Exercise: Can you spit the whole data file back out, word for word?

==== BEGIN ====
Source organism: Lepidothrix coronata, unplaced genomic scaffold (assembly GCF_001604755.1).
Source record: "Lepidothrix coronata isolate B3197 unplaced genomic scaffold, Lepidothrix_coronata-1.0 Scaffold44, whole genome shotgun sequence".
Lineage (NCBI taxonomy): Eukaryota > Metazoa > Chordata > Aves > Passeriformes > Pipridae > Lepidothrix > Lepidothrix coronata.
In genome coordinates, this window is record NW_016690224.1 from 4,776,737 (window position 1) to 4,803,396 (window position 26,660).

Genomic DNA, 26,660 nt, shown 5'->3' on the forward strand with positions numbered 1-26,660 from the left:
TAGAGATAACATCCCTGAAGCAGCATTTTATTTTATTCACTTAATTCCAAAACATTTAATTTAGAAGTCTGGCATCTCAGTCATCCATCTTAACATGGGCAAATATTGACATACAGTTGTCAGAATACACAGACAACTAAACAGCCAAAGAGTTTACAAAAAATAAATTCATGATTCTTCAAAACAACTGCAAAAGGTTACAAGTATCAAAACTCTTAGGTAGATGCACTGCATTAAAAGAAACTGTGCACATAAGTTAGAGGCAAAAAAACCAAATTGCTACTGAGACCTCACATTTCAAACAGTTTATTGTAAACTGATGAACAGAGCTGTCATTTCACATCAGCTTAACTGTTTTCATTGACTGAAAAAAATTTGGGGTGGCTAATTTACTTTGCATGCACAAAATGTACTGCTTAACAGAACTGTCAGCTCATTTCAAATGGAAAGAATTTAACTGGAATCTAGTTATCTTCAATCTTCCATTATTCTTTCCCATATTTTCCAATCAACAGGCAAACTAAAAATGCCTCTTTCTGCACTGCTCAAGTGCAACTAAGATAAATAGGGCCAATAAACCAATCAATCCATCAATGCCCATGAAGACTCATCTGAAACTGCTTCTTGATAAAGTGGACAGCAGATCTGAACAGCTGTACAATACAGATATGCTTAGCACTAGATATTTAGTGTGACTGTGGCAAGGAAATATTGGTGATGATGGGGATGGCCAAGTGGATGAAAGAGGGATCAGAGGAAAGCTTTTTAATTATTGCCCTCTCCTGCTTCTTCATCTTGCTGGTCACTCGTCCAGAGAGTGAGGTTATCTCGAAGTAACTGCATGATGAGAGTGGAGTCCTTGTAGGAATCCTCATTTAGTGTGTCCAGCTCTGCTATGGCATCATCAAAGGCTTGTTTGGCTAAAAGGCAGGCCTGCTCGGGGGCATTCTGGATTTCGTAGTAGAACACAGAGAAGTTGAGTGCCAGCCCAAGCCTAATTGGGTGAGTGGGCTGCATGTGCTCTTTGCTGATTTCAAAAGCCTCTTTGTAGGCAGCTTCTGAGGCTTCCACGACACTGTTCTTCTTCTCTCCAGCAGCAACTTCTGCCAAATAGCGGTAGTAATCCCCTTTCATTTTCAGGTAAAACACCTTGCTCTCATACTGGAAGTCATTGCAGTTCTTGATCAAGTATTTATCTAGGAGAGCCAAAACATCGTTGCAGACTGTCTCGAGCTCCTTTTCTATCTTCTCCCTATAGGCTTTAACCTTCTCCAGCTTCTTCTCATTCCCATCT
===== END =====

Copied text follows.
Source organism: Lepidothrix coronata, unplaced genomic scaffold (assembly GCF_001604755.1).
Source record: "Lepidothrix coronata isolate B3197 unplaced genomic scaffold, Lepidothrix_coronata-1.0 Scaffold44, whole genome shotgun sequence".
Lineage (NCBI taxonomy): Eukaryota > Metazoa > Chordata > Aves > Passeriformes > Pipridae > Lepidothrix > Lepidothrix coronata.
In genome coordinates, this window is record NW_016690224.1 from 4,776,737 (window position 1) to 4,803,396 (window position 26,660).

Genomic DNA, 26,660 nt, shown 5'->3' on the forward strand with positions numbered 1-26,660 from the left:
TAGAGATAACATCCCTGAAGCAGCATTTTATTTTATTCACTTAATTCCAAAACATTTAATTTAGAAGTCTGGCATCTCAGTCATCCATCTTAACATGGGCAAATATTGACATACAGTTGTCAGAATACACAGACAACTAAACAGCCAAAGAGTTTACAAAAAATAAATTCATGATTCTTCAAAACAACTGCAAAAGGTTACAAGTATCAAAACTCTTAGGTAGATGCACTGCATTAAAAGAAACTGTGCACATAAGTTAGAGGCAAAAAAACCAAATTGCTACTGAGACCTCACATTTCAAACAGTTTATTGTAAACTGATGAACAGAGCTGTCATTTCACATCAGCTTAACTGTTTTCATTGACTGAAAAAAATTTGGGGTGGCTAATTTACTTTGCATGCACAAAATGTACTGCTTAACAGAACTGTCAGCTCATTTCAAATGGAAAGAATTTAACTGGAATCTAGTTATCTTCAATCTTCCATTATTCTTTCCCATATTTTCCAATCAACAGGCAAACTAAAAATGCCTCTTTCTGCACTGCTCAAGTGCAACTAAGATAAATAGGGCCAATAAACCAATCAATCCATCAATGCCCATGAAGACTCATCTGAAACTGCTTCTTGATAAAGTGGACAGCAGATCTGAACAGCTGTACAATACAGATATGCTTAGCACTAGATATTTAGTGTGACTGTGGCAAGGAAATATTGGTGATGATGGGGATGGCCAAGTGGATGAAAGAGGGATCAGAGGAAAGCTTTTTAATTATTGCCCTCTCCTGCTTCTTCATCTTGCTGGTCACTCGTCCAGAGAGTGAGGTTATCTCGAAGTAACTGCATGATGAGAGTGGAGTCCTTGTAGGAATCCTCATTTAGTGTGTCCAGCTCTGCTATGGCATCATCAAAGGCTTGTTTGGCTAAAAGGCAGGCCTGCTCGGGGGCATTCTGGATTTCGTAGTAGAACACAGAGAAGTTGAGTGCCAGCCCAAGCCTAATTGGGTGAGTGGGCTGCATGTGCTCTTTGCTGATTTCAAAAGCCTCTTTGTAGGCAGCTTCTGAGGCTTCCACGACACTGTTCTTCTTCTCTCCAGCAGCAACTTCTGCCAAATAGCGGTAGTAATCCCCTTTCATTTTCAGGTAAAACACCTTGCTCTCATACTGGAAGTCATTGCAGTTCTTGATCAAGTATTTATCTAGGAGAGCCAAAACATCGTTGCAGACTGTCTCGAGCTCCTTTTCTATCTTCTCCCTATAGGCTTTAACCTTCTCCAGCTTCTTCTCATTCCCATCT